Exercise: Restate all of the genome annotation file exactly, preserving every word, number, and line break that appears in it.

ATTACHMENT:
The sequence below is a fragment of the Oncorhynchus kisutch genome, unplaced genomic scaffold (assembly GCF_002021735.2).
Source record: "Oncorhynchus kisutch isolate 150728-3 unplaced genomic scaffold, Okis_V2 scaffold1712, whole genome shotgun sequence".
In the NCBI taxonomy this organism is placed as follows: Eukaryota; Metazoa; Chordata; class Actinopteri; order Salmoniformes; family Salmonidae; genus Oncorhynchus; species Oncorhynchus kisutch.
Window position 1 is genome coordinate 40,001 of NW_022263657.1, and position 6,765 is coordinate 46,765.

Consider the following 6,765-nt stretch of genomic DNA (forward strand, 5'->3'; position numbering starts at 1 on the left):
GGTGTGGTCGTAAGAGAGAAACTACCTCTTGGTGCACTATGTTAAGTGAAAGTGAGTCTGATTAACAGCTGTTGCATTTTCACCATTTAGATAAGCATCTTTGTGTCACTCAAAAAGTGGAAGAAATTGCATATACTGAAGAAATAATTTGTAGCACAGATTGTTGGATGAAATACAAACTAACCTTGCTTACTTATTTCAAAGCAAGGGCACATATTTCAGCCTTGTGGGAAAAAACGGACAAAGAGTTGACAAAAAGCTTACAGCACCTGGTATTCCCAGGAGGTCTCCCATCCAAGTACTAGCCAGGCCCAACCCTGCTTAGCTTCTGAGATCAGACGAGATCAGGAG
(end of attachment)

The sequence below is a fragment of the Oncorhynchus kisutch genome, unplaced genomic scaffold (assembly GCF_002021735.2).
Source record: "Oncorhynchus kisutch isolate 150728-3 unplaced genomic scaffold, Okis_V2 scaffold1712, whole genome shotgun sequence".
In the NCBI taxonomy this organism is placed as follows: Eukaryota; Metazoa; Chordata; class Actinopteri; order Salmoniformes; family Salmonidae; genus Oncorhynchus; species Oncorhynchus kisutch.
Window position 1 is genome coordinate 40,001 of NW_022263657.1, and position 6,765 is coordinate 46,765.

Consider the following 6,765-nt stretch of genomic DNA (forward strand, 5'->3'; position numbering starts at 1 on the left):
GGTGTGGTCGTAAGAGAGAAACTACCTCTTGGTGCACTATGTTAAGTGAAAGTGAGTCTGATTAACAGCTGTTGCATTTTCACCATTTAGATAAGCATCTTTGTGTCACTCAAAAAGTGGAAGAAATTGCATATACTGAAGAAATAATTTGTAGCACAGATTGTTGGATGAAATACAAACTAACCTTGCTTACTTATTTCAAAGCAAGGGCACATATTTCAGCCTTGTGGGAAAAAACGGACAAAGAGTTGACAAAAAGCTTACAGCACCTGGTATTCCCAGGAGGTCTCCCATCCAAGTACTAGCCAGGCCCAACCCTGCTTAGCTTCTGAGATCAGACGAGATCAGGAG